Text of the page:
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Here’s how agents and wars work in Total War: ROME: the board game

A new Rome: Total War board game dev diary reveals extra gameplay details

Total War: ROME: The Board Game a regiment of Roman cavalry charging across a field

In the latest dev diary for Total War: ROME: The Board Game, publisher PSC Games has revealed more details about the gameplay and structure of the strategy board game. Recreating many of the mechanics that will be familiar to players of the original Rome: Total War, the game is split into five phases.

The meat of the game comes in the ‘campaigning phase’, in which you’ll be moving your armies and navies across the map to conquer new territories and battle opposing players. Players will take turns to move their military units, entering combat whenever two armies meet. However, in a simulation of the videogame’s seasons mechanic, the entire phase is divided in two: Spring Campaigning and Summer Campaigning. The idea is to let you manoeuvre your armies in the second phase, in response to the results of the first – whether that’s having another crack at a battle, or retreating to safety.

Similarly, you’ll also be able to move individual agents around the map to counter and disrupt enemy forces before reaching the battlefield. That involves striking up treaties and trade deals with opposing players, spying on armies to discover their unit composition, sparking riots to reduce the income of territories, bribing enemy forces to leave your lands, or gambling on (very risky) assassination attempts.

Finally, in the ‘spending phase’ you’ll spend gold to bolster your empire. That involves recruiting new units and secretly adding them to your army of choice, so long as there’s a supply chain linking your capital and the regiment. If not, you’ll need to bring your forces closer to home for reinforcements. You can also build regional improvements to increase the revenue of your territories and their defence level, alongside working your way along a tech-tree to unlock new faction-specific units and abilities.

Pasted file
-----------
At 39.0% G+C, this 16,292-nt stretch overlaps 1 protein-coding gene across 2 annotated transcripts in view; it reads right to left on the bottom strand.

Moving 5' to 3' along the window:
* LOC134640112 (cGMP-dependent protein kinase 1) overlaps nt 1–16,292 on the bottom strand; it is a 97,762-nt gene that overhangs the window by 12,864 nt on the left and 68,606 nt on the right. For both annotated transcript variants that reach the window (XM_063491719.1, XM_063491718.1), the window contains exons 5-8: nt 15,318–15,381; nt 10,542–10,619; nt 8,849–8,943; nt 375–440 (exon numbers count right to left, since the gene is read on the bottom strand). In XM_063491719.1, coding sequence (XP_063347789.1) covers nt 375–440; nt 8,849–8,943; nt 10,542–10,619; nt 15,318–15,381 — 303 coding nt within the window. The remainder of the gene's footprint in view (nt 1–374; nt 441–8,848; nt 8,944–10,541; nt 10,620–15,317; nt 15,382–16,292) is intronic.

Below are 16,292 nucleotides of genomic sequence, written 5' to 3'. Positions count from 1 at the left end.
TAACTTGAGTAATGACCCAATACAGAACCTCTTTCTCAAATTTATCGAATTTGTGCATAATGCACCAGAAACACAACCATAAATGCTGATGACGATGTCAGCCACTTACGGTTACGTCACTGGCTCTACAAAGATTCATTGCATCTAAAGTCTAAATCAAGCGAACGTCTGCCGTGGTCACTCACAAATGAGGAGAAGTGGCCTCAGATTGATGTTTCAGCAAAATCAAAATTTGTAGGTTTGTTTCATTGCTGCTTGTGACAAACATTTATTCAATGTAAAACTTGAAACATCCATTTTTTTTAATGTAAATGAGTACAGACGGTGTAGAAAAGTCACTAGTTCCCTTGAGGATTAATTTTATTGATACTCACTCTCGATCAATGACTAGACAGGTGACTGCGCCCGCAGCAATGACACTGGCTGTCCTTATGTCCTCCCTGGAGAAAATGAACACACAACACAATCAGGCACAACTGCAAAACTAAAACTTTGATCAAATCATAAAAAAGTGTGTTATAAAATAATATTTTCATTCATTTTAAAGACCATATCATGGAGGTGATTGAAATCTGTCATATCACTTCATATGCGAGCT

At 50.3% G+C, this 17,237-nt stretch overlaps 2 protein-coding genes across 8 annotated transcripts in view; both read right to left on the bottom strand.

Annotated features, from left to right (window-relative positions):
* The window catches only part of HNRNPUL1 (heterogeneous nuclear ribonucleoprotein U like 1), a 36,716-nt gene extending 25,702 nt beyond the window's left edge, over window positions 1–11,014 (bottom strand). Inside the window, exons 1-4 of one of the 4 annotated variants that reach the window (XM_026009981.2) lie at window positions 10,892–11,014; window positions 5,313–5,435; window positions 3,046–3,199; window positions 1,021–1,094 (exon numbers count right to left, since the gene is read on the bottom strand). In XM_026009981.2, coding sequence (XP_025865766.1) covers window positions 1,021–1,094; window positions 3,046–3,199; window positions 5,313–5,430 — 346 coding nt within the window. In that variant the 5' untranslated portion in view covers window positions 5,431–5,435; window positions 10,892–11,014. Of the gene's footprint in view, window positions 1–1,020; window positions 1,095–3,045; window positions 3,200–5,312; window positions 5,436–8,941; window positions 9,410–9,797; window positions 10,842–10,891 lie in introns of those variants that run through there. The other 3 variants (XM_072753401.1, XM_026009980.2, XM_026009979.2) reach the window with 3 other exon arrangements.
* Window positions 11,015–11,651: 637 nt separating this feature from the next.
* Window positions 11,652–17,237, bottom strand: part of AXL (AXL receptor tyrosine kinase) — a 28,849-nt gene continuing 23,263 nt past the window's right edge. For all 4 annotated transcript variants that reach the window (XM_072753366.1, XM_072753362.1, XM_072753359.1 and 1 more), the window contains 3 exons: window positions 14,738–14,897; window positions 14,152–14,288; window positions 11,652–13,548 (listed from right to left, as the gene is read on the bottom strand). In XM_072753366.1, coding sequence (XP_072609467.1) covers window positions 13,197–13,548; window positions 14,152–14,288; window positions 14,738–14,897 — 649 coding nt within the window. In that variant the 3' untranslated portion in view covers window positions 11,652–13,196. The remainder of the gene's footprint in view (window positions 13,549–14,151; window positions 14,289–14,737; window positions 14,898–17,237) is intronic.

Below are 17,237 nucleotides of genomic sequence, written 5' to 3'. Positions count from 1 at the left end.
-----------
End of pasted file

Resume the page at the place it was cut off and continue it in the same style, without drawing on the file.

According to the dev diary, there are lots of extra improvements to spend gold on, too, such as hiring powerful generals, additional agents, or police forces to crush insurrections that might have sparked in reaction to foreign disruption or oppressive taxation.

Total War: ROME: The Board Game Roman Cavalry storming a city

In a single round, you’ll do everything across five phases: the initiative phase (in which you bid gold to determine who goes first), agent phase, tax phase (in which you collect income), campaigning phase, and spending phase. The game follows this round template until one player accumulates 25 victory points. There’s no detail on what, exactly, accrues victory points, but the dev diary says you’ll be able to follow a military, economic, or development strategy to win.

For all the latest details about the game, read our Total War: ROME: The Board Game guide. We’ve previously had a look at the game’s miniatures and map. Or, check out our pick of the best board games you can play in 2021.